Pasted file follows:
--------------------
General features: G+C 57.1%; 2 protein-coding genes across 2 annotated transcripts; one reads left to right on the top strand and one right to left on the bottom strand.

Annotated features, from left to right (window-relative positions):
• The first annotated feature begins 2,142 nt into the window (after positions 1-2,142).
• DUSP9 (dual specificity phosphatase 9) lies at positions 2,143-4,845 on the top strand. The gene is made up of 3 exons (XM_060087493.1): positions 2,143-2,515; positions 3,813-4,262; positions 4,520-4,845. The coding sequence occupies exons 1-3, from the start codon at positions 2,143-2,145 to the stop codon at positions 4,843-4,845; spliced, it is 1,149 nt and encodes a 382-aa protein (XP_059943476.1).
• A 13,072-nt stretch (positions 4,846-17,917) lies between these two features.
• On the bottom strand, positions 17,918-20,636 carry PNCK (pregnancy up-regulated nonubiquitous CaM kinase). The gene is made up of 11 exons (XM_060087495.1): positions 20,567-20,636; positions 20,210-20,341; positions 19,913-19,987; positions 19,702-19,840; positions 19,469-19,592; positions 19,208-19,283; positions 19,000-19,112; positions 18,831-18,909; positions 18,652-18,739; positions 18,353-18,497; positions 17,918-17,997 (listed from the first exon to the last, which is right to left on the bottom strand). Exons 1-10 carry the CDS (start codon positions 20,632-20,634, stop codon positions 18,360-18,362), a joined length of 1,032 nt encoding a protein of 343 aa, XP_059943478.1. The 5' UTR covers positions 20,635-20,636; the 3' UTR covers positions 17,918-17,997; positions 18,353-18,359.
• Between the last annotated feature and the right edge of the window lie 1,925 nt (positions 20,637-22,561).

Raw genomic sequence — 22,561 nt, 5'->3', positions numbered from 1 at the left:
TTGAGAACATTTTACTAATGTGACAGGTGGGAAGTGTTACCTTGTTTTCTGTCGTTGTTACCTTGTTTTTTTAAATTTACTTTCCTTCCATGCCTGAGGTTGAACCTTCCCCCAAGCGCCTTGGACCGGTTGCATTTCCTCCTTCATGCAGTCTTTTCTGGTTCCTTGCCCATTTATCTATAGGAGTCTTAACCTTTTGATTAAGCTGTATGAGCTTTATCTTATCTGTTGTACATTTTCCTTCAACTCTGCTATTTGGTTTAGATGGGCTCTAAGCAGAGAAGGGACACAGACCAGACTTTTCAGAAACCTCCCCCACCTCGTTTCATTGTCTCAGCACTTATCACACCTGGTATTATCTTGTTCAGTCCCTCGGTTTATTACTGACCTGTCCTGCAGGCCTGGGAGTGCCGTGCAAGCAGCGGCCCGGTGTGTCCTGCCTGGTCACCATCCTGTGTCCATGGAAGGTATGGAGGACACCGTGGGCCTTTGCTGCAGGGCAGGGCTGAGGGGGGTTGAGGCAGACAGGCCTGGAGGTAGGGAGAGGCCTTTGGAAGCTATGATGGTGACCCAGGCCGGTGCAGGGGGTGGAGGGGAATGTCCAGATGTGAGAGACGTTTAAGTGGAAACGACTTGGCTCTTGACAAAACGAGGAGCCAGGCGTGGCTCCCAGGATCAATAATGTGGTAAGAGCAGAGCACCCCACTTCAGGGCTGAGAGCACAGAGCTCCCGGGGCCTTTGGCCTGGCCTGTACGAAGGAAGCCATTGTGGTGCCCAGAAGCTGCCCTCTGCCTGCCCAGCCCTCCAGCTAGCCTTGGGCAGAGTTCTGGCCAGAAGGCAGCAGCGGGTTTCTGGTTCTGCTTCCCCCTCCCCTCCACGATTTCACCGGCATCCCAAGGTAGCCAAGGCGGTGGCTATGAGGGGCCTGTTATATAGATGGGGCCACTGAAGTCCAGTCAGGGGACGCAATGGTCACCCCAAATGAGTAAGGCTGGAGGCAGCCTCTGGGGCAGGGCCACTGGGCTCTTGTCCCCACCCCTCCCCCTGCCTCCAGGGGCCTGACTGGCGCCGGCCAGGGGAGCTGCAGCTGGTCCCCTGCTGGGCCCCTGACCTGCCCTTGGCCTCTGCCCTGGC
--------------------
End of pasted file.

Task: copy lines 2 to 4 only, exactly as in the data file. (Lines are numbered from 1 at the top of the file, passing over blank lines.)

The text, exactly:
Annotated features, from left to right (window-relative positions):
• The first annotated feature begins 2,142 nt into the window (after positions 1-2,142).
• DUSP9 (dual specificity phosphatase 9) lies at positions 2,143-4,845 on the top strand. The gene is made up of 3 exons (XM_060087493.1): positions 2,143-2,515; positions 3,813-4,262; positions 4,520-4,845. The coding sequence occupies exons 1-3, from the start codon at positions 2,143-2,145 to the stop codon at positions 4,843-4,845; spliced, it is 1,149 nt and encodes a 382-aa protein (XP_059943476.1).